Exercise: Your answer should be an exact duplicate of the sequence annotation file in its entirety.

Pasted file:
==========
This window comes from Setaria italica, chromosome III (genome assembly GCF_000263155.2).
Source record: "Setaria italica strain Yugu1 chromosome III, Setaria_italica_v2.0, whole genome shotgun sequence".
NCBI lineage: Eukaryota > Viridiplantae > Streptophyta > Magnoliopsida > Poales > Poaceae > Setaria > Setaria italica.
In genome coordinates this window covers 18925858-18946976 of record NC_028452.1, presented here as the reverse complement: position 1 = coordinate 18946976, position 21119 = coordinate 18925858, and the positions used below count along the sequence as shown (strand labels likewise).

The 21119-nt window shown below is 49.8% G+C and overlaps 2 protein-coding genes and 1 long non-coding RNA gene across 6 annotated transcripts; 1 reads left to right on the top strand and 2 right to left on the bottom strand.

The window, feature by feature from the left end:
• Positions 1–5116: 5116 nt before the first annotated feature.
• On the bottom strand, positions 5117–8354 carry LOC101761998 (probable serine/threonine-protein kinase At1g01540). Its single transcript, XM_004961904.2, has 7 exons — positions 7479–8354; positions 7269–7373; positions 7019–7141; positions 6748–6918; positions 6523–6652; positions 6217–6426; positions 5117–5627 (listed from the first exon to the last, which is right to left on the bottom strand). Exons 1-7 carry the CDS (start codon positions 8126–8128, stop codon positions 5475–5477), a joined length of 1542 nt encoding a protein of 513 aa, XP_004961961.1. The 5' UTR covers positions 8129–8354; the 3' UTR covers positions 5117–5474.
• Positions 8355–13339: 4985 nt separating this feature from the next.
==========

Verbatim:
This window comes from Setaria italica, chromosome III (genome assembly GCF_000263155.2).
Source record: "Setaria italica strain Yugu1 chromosome III, Setaria_italica_v2.0, whole genome shotgun sequence".
NCBI lineage: Eukaryota > Viridiplantae > Streptophyta > Magnoliopsida > Poales > Poaceae > Setaria > Setaria italica.
In genome coordinates this window covers 18925858-18946976 of record NC_028452.1, presented here as the reverse complement: position 1 = coordinate 18946976, position 21119 = coordinate 18925858, and the positions used below count along the sequence as shown (strand labels likewise).

The 21119-nt window shown below is 49.8% G+C and overlaps 2 protein-coding genes and 1 long non-coding RNA gene across 6 annotated transcripts; 1 reads left to right on the top strand and 2 right to left on the bottom strand.

The window, feature by feature from the left end:
• Positions 1–5116: 5116 nt before the first annotated feature.
• On the bottom strand, positions 5117–8354 carry LOC101761998 (probable serine/threonine-protein kinase At1g01540). Its single transcript, XM_004961904.2, has 7 exons — positions 7479–8354; positions 7269–7373; positions 7019–7141; positions 6748–6918; positions 6523–6652; positions 6217–6426; positions 5117–5627 (listed from the first exon to the last, which is right to left on the bottom strand). Exons 1-7 carry the CDS (start codon positions 8126–8128, stop codon positions 5475–5477), a joined length of 1542 nt encoding a protein of 513 aa, XP_004961961.1. The 5' UTR covers positions 8129–8354; the 3' UTR covers positions 5117–5474.
• Positions 8355–13339: 4985 nt separating this feature from the next.